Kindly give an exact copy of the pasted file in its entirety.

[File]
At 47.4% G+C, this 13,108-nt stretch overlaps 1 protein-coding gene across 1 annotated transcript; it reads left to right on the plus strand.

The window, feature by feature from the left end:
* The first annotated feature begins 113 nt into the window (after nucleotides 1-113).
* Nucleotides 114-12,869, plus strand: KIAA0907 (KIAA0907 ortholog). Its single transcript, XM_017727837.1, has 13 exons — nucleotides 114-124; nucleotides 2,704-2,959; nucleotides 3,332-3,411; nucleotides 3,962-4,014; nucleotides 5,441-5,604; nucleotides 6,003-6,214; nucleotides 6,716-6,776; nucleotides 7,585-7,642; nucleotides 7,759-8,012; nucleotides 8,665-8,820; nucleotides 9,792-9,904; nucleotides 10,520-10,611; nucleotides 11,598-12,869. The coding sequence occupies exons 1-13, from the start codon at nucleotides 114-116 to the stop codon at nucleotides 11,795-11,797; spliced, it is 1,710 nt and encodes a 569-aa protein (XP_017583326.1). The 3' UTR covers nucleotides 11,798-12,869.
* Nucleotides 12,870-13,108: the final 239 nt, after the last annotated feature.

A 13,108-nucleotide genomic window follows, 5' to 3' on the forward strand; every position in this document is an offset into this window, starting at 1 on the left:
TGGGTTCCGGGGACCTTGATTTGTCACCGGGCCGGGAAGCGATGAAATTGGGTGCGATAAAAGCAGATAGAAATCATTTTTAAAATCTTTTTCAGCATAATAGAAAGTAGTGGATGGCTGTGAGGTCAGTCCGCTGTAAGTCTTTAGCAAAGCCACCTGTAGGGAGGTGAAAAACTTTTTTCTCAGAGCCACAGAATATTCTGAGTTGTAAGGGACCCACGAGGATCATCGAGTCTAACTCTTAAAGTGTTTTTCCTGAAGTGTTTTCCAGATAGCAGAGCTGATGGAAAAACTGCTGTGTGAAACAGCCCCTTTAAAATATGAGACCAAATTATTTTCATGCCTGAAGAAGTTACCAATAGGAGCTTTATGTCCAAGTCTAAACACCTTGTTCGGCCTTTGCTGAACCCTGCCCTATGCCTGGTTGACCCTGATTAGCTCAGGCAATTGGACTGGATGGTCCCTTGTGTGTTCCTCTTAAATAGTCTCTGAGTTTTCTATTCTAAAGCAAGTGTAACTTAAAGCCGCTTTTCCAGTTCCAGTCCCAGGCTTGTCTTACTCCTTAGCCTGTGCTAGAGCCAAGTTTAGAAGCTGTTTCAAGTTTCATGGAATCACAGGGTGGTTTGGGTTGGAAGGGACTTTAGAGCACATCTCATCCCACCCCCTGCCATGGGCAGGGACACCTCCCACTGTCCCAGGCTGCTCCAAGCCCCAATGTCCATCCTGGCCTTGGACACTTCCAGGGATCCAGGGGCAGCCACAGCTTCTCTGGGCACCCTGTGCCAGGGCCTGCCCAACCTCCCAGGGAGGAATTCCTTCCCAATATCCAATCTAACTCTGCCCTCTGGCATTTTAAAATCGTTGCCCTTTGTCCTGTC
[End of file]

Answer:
At 47.4% G+C, this 13,108-nt stretch overlaps 1 protein-coding gene across 1 annotated transcript; it reads left to right on the plus strand.

The window, feature by feature from the left end:
* The first annotated feature begins 113 nt into the window (after nucleotides 1-113).
* Nucleotides 114-12,869, plus strand: KIAA0907 (KIAA0907 ortholog). Its single transcript, XM_017727837.1, has 13 exons — nucleotides 114-124; nucleotides 2,704-2,959; nucleotides 3,332-3,411; nucleotides 3,962-4,014; nucleotides 5,441-5,604; nucleotides 6,003-6,214; nucleotides 6,716-6,776; nucleotides 7,585-7,642; nucleotides 7,759-8,012; nucleotides 8,665-8,820; nucleotides 9,792-9,904; nucleotides 10,520-10,611; nucleotides 11,598-12,869. The coding sequence occupies exons 1-13, from the start codon at nucleotides 114-116 to the stop codon at nucleotides 11,795-11,797; spliced, it is 1,710 nt and encodes a 569-aa protein (XP_017583326.1). The 3' UTR covers nucleotides 11,798-12,869.
* Nucleotides 12,870-13,108: the final 239 nt, after the last annotated feature.

A 13,108-nucleotide genomic window follows, 5' to 3' on the forward strand; every position in this document is an offset into this window, starting at 1 on the left:
TGGGTTCCGGGGACCTTGATTTGTCACCGGGCCGGGAAGCGATGAAATTGGGTGCGATAAAAGCAGATAGAAATCATTTTTAAAATCTTTTTCAGCATAATAGAAAGTAGTGGATGGCTGTGAGGTCAGTCCGCTGTAAGTCTTTAGCAAAGCCACCTGTAGGGAGGTGAAAAACTTTTTTCTCAGAGCCACAGAATATTCTGAGTTGTAAGGGACCCACGAGGATCATCGAGTCTAACTCTTAAAGTGTTTTTCCTGAAGTGTTTTCCAGATAGCAGAGCTGATGGAAAAACTGCTGTGTGAAACAGCCCCTTTAAAATATGAGACCAAATTATTTTCATGCCTGAAGAAGTTACCAATAGGAGCTTTATGTCCAAGTCTAAACACCTTGTTCGGCCTTTGCTGAACCCTGCCCTATGCCTGGTTGACCCTGATTAGCTCAGGCAATTGGACTGGATGGTCCCTTGTGTGTTCCTCTTAAATAGTCTCTGAGTTTTCTATTCTAAAGCAAGTGTAACTTAAAGCCGCTTTTCCAGTTCCAGTCCCAGGCTTGTCTTACTCCTTAGCCTGTGCTAGAGCCAAGTTTAGAAGCTGTTTCAAGTTTCATGGAATCACAGGGTGGTTTGGGTTGGAAGGGACTTTAGAGCACATCTCATCCCACCCCCTGCCATGGGCAGGGACACCTCCCACTGTCCCAGGCTGCTCCAAGCCCCAATGTCCATCCTGGCCTTGGACACTTCCAGGGATCCAGGGGCAGCCACAGCTTCTCTGGGCACCCTGTGCCAGGGCCTGCCCAACCTCCCAGGGAGGAATTCCTTCCCAATATCCAATCTAACTCTGCCCTCTGGCATTTTAAAATCGTTGCCCTTTGTCCTGTC